I believe the meek inherit the Earth because the proud fail to adapt. I like proud people and count myself among their ranks. Yet I cannot ignore that with pride of person and purpose comes the tendency to cling to aspects of ourselves and our society that are no longer beneficial.
Animals in general don’t seem to take as much issue with adaptation. A couple of years ago my husband and I moved into a neighborhood that was developed 80 years ago and is not even remotely rural. Coming home from the grocery store one day, we were surprised to see wild turkeys strutting up the neighbor’s driveway. Subsequent observations revealed that the turkeys roosted at the nearby golf course and apparently dined at squirrel feeders.
In many cities it is not uncommon to see falcons nesting downtown and foxes hunting rabbits in the neighborhood park. These animals give me hope that in their adaptability, Nature will survive. Humans, for all of our intelligence, energy, and creativity seem to adjust to changing conditions more slowly. I believe the difference in adaptability between animals and humans mostly boils down to pride.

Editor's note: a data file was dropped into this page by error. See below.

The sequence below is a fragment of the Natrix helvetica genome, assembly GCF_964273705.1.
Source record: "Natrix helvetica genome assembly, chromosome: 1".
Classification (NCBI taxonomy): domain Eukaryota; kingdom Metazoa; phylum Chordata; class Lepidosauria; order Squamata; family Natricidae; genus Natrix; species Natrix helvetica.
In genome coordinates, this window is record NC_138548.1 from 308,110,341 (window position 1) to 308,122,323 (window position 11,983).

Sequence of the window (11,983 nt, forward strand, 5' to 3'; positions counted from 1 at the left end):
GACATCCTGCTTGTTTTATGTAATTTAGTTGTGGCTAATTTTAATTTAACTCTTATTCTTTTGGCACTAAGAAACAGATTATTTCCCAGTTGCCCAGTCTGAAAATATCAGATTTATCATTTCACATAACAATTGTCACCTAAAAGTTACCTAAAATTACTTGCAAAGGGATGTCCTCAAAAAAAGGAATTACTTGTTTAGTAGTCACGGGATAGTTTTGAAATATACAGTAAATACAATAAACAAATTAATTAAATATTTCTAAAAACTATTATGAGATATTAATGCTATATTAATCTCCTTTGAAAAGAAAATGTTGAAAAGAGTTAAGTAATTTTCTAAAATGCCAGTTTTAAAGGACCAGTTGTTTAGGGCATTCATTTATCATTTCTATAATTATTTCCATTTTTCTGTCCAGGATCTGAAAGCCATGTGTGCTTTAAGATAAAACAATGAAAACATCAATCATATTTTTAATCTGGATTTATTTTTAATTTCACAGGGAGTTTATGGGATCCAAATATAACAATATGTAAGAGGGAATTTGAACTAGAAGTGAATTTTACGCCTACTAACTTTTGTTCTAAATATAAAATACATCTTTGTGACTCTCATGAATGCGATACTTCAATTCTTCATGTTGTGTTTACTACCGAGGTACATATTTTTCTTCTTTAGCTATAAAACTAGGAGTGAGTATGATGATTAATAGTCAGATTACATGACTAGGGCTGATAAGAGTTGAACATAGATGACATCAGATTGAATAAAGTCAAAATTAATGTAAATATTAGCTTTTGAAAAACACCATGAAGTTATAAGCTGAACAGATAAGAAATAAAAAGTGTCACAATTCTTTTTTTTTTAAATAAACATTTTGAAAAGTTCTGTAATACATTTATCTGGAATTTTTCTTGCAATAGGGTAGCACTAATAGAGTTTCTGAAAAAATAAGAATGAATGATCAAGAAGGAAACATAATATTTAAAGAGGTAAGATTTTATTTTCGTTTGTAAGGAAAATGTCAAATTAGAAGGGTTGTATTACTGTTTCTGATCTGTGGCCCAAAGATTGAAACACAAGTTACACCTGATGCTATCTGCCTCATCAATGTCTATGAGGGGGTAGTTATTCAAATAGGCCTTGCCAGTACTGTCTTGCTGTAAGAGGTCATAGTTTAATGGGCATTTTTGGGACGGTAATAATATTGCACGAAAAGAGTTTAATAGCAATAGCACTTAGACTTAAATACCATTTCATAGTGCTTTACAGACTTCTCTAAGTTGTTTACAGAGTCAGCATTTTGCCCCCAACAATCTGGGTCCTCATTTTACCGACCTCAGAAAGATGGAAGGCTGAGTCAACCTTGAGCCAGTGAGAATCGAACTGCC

Please don’t mistake me. Pride is an essential element to individuals, communities, and nations, but when holding onto our identity keeps us from changing for the better, pride becomes detrimental. So if I need to learn a lesson from the falcon, the fox—and yes, even the turkey—I will. I will reexamine the concepts and habits that make me who I am today and let the out-dated fall away. I will make that sacrifice because I hope that with the vacated space I can shift perspectives, consider new ideas, and make a future with just the right amount of meekness.
Hopefully that doesn’t involve sleeping at the golf course. The turkeys, flaunting their capacity for change, have moved on. I think about them though when I consider the challenges facing our world, and the big birds with the tiny brains continue to inspire me.
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